Papmambook's teenage authors review Circus Mirandus Newest English edition: Puffin Books, 2016. ISBN 9780147515544. , the debut novel by American writer Сassie Beasley, who takes readers into a miraculous world.
Ksenia Barysheva, 13
I once asked my mom why she bothered with the English lessons she gave at my school on Saturdays, with all the time that went into preparing for them. She told me that she had once had an English teacher who had taught her to love and understand the language, and in memory of her my mom, too, wanted to inspire that love in someone else. That made me wonder about what we leave behind after we die. Fame? Fortune? Power? It all melts away. Only memory remains—the memory of those we loved and those that loved us.
Micah Tuttle lives in a small town with his grandfather Ephraim. His parents are dead and when his granddad falls seriously ill, his younger sister Great Aunt Gertrudis comes to stay with them. She and Micah never quite get along. There are those grandmas that knit warm socks and bake shortbread cookies, and then there are those that, like a corporal, will force you to paint the pavements with a toothbrush. You can’t evade death forever, and Ephraim knows that perfectly. But how can he leave his grandson? And so he picks up a pen and paper.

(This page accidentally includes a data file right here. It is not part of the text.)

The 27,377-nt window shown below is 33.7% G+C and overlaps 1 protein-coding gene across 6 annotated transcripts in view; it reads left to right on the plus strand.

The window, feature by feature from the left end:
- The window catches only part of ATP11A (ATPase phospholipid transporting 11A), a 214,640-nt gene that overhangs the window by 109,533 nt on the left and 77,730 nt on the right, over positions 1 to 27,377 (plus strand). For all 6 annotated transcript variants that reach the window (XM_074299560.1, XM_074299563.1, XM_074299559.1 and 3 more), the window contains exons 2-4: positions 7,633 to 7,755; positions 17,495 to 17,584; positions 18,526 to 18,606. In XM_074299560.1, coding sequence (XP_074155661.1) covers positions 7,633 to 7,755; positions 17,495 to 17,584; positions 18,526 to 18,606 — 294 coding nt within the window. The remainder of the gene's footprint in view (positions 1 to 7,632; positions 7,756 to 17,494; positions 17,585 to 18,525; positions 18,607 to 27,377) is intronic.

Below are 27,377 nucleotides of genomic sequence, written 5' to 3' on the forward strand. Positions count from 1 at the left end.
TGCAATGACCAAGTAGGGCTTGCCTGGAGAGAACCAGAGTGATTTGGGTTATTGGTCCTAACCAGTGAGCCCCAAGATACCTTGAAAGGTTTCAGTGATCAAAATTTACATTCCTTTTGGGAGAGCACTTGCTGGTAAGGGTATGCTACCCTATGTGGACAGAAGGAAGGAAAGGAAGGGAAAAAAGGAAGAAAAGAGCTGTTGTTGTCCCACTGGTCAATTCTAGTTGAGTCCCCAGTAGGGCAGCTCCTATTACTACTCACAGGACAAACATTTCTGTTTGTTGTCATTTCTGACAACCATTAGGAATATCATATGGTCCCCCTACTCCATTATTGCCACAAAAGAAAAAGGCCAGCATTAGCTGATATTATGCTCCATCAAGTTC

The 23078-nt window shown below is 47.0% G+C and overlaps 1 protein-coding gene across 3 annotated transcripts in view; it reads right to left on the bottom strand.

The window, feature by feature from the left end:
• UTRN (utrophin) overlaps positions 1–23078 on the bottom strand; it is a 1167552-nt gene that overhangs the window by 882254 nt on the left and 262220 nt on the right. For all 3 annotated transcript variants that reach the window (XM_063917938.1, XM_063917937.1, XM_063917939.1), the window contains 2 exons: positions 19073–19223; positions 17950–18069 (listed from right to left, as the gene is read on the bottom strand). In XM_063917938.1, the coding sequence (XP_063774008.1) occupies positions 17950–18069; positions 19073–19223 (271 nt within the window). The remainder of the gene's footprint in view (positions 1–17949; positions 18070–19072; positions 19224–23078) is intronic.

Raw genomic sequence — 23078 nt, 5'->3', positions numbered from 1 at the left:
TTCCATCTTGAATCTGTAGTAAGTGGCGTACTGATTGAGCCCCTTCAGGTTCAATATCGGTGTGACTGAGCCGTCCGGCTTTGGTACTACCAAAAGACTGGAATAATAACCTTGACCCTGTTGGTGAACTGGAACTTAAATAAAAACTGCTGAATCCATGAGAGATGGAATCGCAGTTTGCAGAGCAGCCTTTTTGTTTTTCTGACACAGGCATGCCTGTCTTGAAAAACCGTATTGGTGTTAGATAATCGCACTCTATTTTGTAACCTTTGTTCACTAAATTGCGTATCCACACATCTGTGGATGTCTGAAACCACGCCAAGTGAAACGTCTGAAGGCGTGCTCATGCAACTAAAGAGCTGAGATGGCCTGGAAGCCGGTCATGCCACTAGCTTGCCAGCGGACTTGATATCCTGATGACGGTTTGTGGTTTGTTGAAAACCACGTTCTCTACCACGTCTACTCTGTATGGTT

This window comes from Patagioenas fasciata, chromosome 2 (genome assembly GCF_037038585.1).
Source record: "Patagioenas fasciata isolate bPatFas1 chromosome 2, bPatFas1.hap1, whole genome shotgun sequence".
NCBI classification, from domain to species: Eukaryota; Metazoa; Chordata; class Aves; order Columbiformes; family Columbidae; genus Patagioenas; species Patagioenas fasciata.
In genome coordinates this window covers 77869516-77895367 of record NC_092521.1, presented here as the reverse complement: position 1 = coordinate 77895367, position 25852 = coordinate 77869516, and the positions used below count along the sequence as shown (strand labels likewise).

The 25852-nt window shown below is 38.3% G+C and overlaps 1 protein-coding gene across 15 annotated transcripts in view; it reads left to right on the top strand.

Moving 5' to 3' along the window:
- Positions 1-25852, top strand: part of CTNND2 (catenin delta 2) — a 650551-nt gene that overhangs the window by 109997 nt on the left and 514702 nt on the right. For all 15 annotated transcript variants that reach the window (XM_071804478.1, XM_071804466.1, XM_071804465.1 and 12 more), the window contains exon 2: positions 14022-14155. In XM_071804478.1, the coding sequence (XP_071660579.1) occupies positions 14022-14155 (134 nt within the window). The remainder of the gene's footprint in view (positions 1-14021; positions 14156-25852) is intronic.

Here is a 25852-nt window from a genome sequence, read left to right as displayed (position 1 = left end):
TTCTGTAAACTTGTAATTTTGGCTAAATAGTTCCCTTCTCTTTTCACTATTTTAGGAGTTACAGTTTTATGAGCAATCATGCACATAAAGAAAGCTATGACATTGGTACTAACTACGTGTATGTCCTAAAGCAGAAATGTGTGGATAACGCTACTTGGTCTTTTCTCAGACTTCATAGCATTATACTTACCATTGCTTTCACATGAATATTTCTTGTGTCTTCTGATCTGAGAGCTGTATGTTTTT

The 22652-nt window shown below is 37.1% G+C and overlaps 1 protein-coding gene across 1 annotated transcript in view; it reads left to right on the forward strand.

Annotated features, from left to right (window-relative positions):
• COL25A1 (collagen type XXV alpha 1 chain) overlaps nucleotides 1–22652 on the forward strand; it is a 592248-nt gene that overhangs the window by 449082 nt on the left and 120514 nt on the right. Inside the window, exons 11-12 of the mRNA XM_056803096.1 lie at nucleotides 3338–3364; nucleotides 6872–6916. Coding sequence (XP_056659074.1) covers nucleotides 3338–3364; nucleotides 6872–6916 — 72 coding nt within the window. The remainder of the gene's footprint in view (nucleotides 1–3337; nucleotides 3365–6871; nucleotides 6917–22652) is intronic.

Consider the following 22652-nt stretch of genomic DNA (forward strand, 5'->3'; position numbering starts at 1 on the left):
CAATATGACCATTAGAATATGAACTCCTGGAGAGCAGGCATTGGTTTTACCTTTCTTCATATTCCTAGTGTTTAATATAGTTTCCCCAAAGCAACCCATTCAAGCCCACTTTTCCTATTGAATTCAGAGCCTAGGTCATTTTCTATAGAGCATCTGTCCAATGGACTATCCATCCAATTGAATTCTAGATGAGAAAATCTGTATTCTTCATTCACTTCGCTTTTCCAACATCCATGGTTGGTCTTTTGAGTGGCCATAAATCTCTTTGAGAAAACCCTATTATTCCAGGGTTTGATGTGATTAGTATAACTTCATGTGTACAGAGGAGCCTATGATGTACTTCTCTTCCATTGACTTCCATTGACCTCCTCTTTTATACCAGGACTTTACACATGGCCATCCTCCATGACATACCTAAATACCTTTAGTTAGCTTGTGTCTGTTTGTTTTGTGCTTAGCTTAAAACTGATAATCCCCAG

...Once, a long time ago, a little boy named Ephi was playing hooky from school. He didn’t see the point in his studies, with his father away at the front, and his mom so busy she had no time to even talk. Just then, he heard music: the unmistakable sound of horns and drums. The Circus Mirandus was in town, the world’s most unusual circus, a place where real magic happened. Ephraim hands the ticket taker a little silver fish that has swum into his boot, and that becomes his ticket for a whole week at the circus. He gets to feed Jane the elephant, who knows about absolutely everything in the world, marvels at the Amazing Amazonian Bird Woman, who can fly and has power over all the birds in the world, and sees every performance by the Lightbender. The master of illusions dazzles his audiences with visions of the cold Antarctica and tropical jungles. And there’s one sight that Ephraim truly can’t miss, the vision of his father coming home. Once he sees it, he doesn’t miss a single show. One day, the boy stays in the circus tent to tell the Lightbender that the circus has changed his life. He no longer wants to run away from home and rob trains. But at the last second, he gets cold feet, and instead shows the master of illusions his knot trick, for which the performer, impressed, promises him a miracle. To the Lightbender’s surprise, the boy tells him to hold it for later.